Saturday, October 11, 2014

Show them no mercy

Since the fate of the Amalekites in 1 Sam 15 is a favorite text that infidels pounce on, I'm going to make a few brief observations. There's more than I could say and will say in a subsequent post, but for now:

i) Divine threats of destruction aren't necessarily predictions of destruction. It's not that the conduct of their ancestors necessarily doomed their successors. For divine warnings are often conditional, explicitly or implicitly. A threat to mend your ways or else. A threat to turn from evil and turn or return to God. Oracles of impending judgment don't necessarily, or even usually, mean it's too late to avert judgment. 

ii) It's not simply a question of ancestral guilt. It's not as if the Amalekites were wicked during the time of Moses, but repented and turned to Yahweh at a later date. They were wicked from one generation to another. They continued to harass Israel (e.g. Judges 3:13; 6:3; 10:12; 1 Sam 30:1; 2 Sam 8:12).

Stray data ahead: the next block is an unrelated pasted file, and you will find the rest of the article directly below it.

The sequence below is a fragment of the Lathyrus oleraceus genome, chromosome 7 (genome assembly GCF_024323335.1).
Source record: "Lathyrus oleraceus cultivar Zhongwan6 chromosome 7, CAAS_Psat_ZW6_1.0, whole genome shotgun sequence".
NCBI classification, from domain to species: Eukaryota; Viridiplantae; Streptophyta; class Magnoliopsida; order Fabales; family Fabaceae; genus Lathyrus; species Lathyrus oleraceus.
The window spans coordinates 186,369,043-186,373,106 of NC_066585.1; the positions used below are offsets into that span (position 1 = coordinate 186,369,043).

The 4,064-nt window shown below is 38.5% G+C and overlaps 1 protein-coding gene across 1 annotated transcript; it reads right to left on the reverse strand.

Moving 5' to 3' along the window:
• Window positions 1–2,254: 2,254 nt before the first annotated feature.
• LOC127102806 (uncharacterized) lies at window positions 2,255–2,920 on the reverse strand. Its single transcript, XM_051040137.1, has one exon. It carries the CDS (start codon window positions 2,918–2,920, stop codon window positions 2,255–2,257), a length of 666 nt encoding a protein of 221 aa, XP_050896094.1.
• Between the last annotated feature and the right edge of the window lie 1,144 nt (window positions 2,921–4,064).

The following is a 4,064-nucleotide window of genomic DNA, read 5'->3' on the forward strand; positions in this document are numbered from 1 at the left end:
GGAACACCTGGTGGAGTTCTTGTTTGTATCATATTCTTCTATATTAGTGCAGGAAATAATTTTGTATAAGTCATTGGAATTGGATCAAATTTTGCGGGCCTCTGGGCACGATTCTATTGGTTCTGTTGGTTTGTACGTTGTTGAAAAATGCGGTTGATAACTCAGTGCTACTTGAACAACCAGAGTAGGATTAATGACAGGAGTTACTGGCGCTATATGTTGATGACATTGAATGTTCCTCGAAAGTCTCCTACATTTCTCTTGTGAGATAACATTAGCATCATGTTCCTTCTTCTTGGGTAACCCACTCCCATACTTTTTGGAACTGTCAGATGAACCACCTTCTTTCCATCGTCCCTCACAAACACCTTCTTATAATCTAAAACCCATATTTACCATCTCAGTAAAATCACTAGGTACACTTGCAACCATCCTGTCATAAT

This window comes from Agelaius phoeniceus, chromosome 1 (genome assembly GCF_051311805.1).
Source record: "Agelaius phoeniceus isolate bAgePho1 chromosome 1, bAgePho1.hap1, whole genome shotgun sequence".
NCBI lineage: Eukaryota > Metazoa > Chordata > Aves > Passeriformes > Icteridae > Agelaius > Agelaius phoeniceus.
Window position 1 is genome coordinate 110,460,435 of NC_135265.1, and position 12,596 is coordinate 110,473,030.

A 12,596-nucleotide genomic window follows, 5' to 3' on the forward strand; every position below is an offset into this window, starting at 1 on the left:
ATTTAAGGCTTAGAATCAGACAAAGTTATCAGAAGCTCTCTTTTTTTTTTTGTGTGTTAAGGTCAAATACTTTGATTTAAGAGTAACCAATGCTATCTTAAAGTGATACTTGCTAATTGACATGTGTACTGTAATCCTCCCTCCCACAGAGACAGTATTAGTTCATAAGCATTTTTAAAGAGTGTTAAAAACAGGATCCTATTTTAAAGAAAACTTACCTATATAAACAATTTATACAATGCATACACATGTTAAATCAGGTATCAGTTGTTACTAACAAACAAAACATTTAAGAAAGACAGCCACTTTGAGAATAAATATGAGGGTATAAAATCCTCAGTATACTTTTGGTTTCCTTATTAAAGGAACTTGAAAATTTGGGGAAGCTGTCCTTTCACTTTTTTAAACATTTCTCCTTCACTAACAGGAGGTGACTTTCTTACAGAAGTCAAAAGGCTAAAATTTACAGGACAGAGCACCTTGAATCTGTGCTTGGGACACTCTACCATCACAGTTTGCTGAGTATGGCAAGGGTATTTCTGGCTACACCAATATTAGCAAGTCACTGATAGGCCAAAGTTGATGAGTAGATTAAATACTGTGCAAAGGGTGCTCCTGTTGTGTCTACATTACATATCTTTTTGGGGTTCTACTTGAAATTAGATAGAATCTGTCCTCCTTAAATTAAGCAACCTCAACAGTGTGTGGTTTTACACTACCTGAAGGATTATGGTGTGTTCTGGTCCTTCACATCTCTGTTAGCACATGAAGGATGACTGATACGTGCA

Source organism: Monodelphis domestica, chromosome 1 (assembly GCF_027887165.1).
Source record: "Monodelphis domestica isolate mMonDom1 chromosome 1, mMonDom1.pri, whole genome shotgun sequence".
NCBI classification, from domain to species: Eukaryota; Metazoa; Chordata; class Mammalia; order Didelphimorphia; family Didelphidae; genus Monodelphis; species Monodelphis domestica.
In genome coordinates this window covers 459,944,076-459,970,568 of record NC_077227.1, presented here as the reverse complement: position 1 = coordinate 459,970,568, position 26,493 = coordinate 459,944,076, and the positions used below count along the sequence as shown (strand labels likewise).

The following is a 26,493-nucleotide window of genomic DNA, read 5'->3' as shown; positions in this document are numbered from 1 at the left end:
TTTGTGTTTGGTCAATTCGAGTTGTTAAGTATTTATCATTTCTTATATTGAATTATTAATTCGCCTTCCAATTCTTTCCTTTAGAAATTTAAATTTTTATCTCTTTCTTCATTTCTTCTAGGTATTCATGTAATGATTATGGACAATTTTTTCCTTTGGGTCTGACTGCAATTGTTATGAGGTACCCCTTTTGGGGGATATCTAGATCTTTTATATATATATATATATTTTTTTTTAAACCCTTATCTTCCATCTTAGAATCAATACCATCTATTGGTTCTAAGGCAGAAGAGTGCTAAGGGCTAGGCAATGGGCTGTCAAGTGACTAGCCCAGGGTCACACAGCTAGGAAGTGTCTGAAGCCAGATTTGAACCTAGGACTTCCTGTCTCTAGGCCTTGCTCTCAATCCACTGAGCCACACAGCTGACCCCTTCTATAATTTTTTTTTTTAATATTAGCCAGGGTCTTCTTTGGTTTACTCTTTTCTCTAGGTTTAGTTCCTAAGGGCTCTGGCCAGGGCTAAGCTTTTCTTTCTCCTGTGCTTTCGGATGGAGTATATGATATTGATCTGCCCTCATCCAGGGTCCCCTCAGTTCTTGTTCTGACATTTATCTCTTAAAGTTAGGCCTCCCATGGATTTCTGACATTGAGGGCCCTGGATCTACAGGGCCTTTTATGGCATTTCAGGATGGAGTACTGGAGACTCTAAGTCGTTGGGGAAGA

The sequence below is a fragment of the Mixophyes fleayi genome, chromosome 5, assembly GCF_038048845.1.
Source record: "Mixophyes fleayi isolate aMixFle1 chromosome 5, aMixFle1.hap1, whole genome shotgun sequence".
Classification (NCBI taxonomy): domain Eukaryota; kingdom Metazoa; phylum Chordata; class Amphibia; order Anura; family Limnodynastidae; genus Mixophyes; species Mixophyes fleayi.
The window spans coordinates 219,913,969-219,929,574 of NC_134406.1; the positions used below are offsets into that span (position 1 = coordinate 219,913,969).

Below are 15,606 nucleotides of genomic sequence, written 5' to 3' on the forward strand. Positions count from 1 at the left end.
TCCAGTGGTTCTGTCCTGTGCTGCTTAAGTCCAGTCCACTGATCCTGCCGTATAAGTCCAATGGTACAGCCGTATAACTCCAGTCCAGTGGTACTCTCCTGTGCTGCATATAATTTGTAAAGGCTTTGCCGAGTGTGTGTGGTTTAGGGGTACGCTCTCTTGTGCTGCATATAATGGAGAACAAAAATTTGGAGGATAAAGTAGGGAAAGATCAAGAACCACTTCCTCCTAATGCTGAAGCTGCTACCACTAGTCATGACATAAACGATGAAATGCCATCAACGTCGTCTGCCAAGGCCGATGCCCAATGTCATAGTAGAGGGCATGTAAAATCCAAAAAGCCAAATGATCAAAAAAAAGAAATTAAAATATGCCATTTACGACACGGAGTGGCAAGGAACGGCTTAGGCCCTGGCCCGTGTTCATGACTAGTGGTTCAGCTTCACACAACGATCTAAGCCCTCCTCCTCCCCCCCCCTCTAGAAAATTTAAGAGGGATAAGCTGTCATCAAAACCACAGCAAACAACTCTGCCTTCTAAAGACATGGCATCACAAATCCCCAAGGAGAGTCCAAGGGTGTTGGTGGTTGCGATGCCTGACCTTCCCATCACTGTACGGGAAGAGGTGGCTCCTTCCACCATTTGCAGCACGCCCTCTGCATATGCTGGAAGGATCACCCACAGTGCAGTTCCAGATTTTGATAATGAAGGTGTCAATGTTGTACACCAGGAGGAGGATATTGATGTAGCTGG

It's not just a question of wicked individuals, but a corrupt culture that reproduces mass depravity from generation after another. A factory of evil. Sometimes it's necessary to burn down the factory. That's the only thing that will stop it once and for all.

iii) Apropos (ii), Elizabeth Anscombe has a striking anecdote:

Or, even in not so ancient times there might be the feeling that these people are so atrocious that they must all be wiped out, down to the children themselves. This was done, according to the story, when the cause of disappearance of travelers was found, somewhere in Scotland under James VI. There was a family, a tribe of several generations, living in a cave or caves, and waylaying travelers, whom they killed and ate. Not all at once; human hams were found preserved and hanging up in their caved. When found they were all seized and slaughtered without any suggestion of a trial. Faith in a Hard Ground (Inprint Academic 2008), 235.

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